Historically, Britain has had well-deserved success in sounding rockets, which cannot put a satellite into orbit. Even that success was short-changed by the government, in that the rocket it developed in the 1950s the Skylark was sold off to commercial companies in 1977 as the government thought that small satellite launches would become the realm of the Space Shuttle, though it remained a staple of upper-atmosphere research and was used worldwide until 2005. However, success in sounding rockets did not translate into heavier or orbit-capable launching systems, with only one satellite successfully launched by a British effort, and that was with a Black Arrow in 1971. Despite the effort, the Ministry of Defense claimed that the program would be ended on economic grounds, as American launches would be cheaper.
The United Kingdom has been not alone in carefully weighing the pros and cons of a space program, and pooling resources was a major impetus behind the UK being a founding member of the European Space Research Organisation, which became the European Space Agency in 1975. As an integral part of the agency, the UK has been involved in some of space science’s biggest projects, such as the Ariane heavy launch vehicle and Magellan, the EU’s system for determining position with its unique rescue communications capacity. It is in part the UK’s departure from this latter project that has prompted the Johnson government to gamble £400m on OneWeb, and both the issue as a whole and one of its components bear scrutiny.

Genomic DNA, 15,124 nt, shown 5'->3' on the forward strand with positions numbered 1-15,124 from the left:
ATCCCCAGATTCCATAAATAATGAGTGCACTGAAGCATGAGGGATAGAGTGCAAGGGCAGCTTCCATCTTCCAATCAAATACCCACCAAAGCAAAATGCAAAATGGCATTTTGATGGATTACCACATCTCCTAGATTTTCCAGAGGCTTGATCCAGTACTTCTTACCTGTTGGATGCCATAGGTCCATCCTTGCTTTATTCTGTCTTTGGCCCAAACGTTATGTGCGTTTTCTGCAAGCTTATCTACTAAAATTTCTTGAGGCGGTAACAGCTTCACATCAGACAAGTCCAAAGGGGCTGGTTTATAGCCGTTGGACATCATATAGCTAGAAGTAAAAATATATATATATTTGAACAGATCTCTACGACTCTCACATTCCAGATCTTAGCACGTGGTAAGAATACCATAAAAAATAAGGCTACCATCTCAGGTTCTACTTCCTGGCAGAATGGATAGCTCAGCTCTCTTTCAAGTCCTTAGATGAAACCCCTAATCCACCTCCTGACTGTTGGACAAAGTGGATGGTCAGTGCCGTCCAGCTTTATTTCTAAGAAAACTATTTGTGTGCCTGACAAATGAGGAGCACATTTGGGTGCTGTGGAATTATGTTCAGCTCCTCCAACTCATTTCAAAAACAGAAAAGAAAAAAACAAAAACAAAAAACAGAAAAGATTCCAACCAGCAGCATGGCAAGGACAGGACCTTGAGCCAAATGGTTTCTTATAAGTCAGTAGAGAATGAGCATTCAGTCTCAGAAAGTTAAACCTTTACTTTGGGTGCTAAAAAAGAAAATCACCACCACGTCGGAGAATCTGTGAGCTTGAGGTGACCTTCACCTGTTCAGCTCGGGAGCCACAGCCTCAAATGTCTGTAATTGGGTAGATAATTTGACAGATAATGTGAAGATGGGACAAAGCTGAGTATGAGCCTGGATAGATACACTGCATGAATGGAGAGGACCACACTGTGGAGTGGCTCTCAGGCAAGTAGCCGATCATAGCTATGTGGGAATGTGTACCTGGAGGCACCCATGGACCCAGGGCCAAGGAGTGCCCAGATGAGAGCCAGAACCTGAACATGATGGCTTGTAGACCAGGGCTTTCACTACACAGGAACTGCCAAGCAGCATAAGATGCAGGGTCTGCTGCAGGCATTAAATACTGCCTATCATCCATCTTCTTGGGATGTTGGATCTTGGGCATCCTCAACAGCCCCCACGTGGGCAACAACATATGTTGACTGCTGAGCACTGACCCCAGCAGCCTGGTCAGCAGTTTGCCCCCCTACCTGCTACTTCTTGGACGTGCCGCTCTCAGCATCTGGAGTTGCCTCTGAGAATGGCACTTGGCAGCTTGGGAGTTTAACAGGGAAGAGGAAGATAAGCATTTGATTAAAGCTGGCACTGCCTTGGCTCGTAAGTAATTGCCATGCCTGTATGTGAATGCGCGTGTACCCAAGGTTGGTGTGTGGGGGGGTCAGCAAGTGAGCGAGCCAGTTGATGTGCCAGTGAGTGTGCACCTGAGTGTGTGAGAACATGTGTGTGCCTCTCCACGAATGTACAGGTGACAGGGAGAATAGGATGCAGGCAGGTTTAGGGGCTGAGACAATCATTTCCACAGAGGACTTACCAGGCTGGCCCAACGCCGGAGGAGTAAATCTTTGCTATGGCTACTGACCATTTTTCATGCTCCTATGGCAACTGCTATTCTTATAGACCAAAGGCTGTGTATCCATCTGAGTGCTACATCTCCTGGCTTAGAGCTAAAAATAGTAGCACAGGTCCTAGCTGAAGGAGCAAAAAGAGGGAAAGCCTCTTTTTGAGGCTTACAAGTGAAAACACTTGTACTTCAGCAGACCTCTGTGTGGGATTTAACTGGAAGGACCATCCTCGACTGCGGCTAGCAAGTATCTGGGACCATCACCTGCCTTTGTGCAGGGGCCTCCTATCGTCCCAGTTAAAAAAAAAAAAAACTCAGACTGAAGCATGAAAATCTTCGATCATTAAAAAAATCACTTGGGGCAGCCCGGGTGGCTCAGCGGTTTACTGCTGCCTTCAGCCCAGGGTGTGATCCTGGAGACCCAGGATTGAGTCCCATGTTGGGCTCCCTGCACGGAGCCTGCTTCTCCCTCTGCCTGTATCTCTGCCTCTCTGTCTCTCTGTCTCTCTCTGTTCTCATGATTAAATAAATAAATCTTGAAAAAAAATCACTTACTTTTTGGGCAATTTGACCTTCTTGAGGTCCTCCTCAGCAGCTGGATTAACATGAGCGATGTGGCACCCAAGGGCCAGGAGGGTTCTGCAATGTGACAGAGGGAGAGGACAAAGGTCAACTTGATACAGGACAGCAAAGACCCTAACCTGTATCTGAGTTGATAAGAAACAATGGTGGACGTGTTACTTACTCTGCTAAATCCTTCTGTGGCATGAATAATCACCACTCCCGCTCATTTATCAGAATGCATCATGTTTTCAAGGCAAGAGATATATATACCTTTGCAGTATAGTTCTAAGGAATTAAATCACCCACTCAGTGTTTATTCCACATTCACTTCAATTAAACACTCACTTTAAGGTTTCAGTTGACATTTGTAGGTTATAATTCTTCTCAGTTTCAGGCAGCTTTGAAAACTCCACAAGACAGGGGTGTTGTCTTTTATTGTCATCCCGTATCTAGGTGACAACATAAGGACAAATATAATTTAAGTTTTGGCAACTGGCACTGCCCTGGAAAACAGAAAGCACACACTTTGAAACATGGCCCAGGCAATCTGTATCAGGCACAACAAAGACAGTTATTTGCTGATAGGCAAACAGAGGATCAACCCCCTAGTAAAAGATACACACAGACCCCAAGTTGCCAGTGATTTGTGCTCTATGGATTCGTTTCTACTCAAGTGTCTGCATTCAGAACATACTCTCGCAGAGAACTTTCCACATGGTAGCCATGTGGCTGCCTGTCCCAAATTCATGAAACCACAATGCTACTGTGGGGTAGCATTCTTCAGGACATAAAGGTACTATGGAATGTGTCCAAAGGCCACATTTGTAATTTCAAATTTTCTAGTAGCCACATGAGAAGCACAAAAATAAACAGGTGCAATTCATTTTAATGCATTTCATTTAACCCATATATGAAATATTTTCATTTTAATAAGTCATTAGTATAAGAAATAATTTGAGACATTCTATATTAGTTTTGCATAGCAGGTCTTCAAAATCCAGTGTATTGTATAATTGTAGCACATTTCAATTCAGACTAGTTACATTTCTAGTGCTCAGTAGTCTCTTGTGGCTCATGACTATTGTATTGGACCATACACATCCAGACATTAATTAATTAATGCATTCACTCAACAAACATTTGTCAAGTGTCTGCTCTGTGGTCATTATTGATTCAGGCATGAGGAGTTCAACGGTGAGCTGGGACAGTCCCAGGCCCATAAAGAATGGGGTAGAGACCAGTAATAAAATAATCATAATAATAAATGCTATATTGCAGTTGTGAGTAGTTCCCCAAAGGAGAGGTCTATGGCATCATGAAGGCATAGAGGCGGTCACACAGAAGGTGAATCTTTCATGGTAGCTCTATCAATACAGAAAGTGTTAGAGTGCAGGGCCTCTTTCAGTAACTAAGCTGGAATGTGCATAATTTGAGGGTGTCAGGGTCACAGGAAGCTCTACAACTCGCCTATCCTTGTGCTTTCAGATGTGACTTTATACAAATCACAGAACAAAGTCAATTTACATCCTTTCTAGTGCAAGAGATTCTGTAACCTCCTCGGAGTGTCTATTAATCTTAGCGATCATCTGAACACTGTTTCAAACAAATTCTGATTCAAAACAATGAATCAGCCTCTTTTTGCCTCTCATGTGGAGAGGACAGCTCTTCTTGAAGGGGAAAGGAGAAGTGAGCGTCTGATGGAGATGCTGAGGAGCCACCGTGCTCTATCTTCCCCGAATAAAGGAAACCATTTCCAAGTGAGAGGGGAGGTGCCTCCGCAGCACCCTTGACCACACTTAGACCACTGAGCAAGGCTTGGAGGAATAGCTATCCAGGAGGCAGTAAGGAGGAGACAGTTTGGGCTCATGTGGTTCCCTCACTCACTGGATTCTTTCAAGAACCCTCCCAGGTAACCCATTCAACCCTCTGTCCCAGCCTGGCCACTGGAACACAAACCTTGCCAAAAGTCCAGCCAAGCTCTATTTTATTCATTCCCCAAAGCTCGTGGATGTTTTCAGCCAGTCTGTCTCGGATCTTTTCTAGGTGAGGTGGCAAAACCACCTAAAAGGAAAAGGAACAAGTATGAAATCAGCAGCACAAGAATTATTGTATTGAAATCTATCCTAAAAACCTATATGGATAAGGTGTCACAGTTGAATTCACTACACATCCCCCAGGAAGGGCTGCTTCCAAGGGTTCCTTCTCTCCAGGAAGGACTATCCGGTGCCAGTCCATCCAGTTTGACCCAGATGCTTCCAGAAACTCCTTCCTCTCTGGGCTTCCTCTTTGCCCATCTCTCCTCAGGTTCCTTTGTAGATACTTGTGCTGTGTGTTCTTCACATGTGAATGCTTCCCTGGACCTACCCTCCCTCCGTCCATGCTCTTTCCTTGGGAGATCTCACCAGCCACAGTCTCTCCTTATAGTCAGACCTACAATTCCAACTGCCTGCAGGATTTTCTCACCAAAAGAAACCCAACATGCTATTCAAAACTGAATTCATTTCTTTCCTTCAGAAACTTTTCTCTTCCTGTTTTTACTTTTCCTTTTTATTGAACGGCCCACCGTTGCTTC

The impetus for the ESA to invest in a Global Navigation Satellite System (GNSS) has its roots in the feature that the US once had on its GPS system to degrade the accuracy of the readings some users obtained. While this feature, called Selective Availability, has since been removed from the GPS system, Europe’s concerns have not been allayed given subsequent issues such as Russian interference with the system in the form of location spoofing and jamming in Ukraine, the Baltic Sea, and far Northern Europe. Likewise, the military orientation of GPS, Russia’s GLONASS system, and China’s BeiDou positioning system left much to be desired for commercial purposes. The ESA’s response was the development of the Galileo GNSS.